Driving Lessons


Throwback Thursday – Learning to Drive

My friend, Benny, taught me to drive but it was a stranger who taught us both one of the most important things about driving.  More about that later.

Benny was the best driving instructor a girl could have.  He was 19, two years older than me, and he had his driver’s license. Better yet, he often had his father’s car. I loved that car, a deep-burgundy Chevrolet Monte Carlo with a black interior.  I’m not sure his father knew that Benny gave me driving lessons in the car, but I guess what he didn’t know didn’t hurt him.

Benny would pick me up, slide into the passenger seat and let me take the wheel.  Sitting behind the wheel of the “the Monte” as we called it always made me feel classy and special.  And, although I didn’t know anything about cars,  I knew this one ran smoothly and comfortably.

Our lessons started in my neighbourhood, a quiet, residential area with little traffic.  I was nervous at first because I could hear my mother’s voice in my head “Be careful”  or “Look out for that car!”  But Benny stayed calm and was never anything but patient and encouraging.   Slowly, he urged me to venture onto busier streets until, with time, I was comfortable driving almost anywhere.

I’d heard many stories of friends failing their driver’s test because they messed up the parallel parking part. The day before my test, Benny and I spent a whole afternoon practicing parking and the next day I passed with flying colours.

But the two of us learned an important thing about driving from a stranger when we went for a drive through downtown Montreal on a balmy Friday night in June.  Benny drove and the streets were alive with people celebrating a beautiful summer night. Coloured lights outside bars, restaurants and movie theatres lit up the night and tried to entice people to come through their doors.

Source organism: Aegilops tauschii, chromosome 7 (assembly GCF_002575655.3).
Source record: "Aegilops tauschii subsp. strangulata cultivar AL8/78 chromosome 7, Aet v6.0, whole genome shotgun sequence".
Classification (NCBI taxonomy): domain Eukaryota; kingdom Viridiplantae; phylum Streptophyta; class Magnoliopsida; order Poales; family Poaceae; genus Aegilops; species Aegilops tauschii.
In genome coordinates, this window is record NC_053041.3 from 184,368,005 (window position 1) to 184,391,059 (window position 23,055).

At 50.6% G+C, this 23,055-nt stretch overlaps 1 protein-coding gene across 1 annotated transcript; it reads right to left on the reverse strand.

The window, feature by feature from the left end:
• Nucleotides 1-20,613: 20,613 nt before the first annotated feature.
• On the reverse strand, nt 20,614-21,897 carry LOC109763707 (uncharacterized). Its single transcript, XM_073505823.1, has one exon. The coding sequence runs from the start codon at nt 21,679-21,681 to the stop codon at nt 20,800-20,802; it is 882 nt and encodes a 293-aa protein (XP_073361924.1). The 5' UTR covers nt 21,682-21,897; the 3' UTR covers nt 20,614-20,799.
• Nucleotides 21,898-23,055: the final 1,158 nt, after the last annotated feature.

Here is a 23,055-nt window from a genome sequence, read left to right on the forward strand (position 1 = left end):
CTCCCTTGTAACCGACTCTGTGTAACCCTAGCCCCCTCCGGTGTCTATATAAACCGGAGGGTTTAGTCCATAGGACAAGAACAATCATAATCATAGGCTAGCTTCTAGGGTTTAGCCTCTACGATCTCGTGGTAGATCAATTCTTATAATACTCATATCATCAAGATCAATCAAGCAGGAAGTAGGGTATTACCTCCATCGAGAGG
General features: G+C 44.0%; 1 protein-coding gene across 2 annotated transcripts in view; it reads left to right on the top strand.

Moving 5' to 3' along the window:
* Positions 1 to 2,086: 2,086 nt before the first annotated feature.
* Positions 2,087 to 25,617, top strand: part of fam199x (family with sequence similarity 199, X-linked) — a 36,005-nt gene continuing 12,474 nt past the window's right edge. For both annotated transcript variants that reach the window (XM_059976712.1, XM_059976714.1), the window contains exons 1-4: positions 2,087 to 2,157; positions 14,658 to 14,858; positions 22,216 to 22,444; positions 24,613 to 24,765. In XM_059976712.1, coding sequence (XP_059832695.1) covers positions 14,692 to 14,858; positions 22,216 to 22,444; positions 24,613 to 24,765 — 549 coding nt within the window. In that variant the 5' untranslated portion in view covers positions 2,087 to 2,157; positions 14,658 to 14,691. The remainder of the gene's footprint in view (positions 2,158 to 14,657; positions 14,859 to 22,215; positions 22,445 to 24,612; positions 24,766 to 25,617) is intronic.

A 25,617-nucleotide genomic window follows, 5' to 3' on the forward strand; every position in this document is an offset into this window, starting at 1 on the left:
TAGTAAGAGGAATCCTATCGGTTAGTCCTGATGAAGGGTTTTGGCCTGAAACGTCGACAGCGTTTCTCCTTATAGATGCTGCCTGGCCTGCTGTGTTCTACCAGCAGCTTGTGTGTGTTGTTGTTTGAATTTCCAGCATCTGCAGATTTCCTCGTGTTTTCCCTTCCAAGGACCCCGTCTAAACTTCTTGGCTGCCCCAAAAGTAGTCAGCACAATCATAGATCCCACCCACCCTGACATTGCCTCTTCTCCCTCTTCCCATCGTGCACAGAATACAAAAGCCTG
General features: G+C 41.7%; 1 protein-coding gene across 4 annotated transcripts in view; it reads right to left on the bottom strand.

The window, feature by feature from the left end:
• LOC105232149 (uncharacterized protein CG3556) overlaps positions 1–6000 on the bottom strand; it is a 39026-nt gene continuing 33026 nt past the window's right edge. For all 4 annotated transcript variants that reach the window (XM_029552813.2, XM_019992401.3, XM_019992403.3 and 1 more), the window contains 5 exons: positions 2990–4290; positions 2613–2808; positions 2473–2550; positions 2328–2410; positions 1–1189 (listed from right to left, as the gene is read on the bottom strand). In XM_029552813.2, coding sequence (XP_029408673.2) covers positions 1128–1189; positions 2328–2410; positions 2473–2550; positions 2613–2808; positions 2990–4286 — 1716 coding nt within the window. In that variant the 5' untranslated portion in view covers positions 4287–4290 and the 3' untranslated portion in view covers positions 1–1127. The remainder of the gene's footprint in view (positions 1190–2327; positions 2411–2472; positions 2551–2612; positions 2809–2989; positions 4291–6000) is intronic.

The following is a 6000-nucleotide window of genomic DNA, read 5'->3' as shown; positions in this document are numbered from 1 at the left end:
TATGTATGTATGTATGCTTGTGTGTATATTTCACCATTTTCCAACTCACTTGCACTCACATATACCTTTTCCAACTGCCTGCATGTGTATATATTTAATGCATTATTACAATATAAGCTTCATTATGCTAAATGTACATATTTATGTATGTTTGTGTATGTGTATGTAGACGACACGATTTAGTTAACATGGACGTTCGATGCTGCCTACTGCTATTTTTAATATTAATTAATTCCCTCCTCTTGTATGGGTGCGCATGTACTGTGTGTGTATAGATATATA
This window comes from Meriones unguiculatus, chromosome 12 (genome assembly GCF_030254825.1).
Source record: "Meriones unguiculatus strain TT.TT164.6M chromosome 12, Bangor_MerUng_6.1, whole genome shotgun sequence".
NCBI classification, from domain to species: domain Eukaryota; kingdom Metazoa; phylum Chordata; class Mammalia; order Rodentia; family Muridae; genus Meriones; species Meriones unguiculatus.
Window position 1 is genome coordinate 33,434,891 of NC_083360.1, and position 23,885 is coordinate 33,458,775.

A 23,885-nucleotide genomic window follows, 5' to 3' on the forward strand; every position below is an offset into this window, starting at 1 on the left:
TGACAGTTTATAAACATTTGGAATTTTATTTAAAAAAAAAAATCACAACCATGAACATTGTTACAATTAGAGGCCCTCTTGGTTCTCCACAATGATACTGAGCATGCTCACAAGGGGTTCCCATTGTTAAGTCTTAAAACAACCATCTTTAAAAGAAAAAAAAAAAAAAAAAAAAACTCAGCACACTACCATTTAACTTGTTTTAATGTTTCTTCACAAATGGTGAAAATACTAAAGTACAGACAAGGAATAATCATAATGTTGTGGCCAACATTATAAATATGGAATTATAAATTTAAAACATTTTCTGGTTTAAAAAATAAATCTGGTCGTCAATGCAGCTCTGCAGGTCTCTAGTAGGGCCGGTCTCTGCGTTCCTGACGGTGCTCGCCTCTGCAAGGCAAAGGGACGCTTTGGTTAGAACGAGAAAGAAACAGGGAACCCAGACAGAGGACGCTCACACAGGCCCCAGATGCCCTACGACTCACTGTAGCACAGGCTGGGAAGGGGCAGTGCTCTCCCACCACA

We stopped at a red light when a small group of intoxicated young men began to cross in front of our car. Suddenly, one of them veered over to the driver’s side and opened the door.  With the dome light on, I could see that Benny was as startled as I was.  With a goofy smile, the young man just said “Ya really should lock your doors, man. You never know who could run into.”  Then he closed the door and ran to catch up with his friends.  Benny and I looked at each other and burst into laughter. But it’s something I never forgot and I always lock my doors!

9 thoughts on “Driving Lessons

  1. What a great story. I am so glad you decided to join the challenge. It has been so interesting to read everyone’s experience. What a lesson you learned that late June evening! It must have been quite the surprise.

    Liked by 1 person

  2. The most memorable lesson I learned while learning to drive was in Driver’s Ed class in high school. I was the first student that got to drive on the highway & I hit a skunk … a previously hit skunk. The smell was awful, I cried & the instructor had someone else drive us back to the high school fairly quickly. The only thing he said to me was, “I wish you hadn’t hit that.” I NEVER see s skunk carcass on the road that I don’t have a flashback of that powerful learning experience. … & can smell that smell in my mind’s eye or nostrils.

    Liked by 1 person

  3. Thank you for joining in. In 2002 my spouse and I traveled from Southern California to Ireland for a first vacation without anyone else. It was absolutely amazing and beautiful. My spouse had never driven on the opposite side of the road. We had no navigation back then. This meant we often had to pull to the side of the road to read a paper map to figure out where we were. On one such occasion as we were reading the map, a random man opened the back door and got in the back seat. My spouse and I were shocked to say the least. We stared at him and asked what he was doing. He was very polite and said he thought we stopped to give him a lift. We explained that we were lost tourists and unable to give him a ride. He apologized and left the car. That would not happen here. From then on, we locked the doors.

    Liked by 1 person

  4. Loved the story! I don’t believe I had any unique experiences in drivers Ed, other than learning to parallel park in a 1975 Mercury Marquis. I was that age during the early to mid 70s peak of gigantic cars, and the Marquis was huge.


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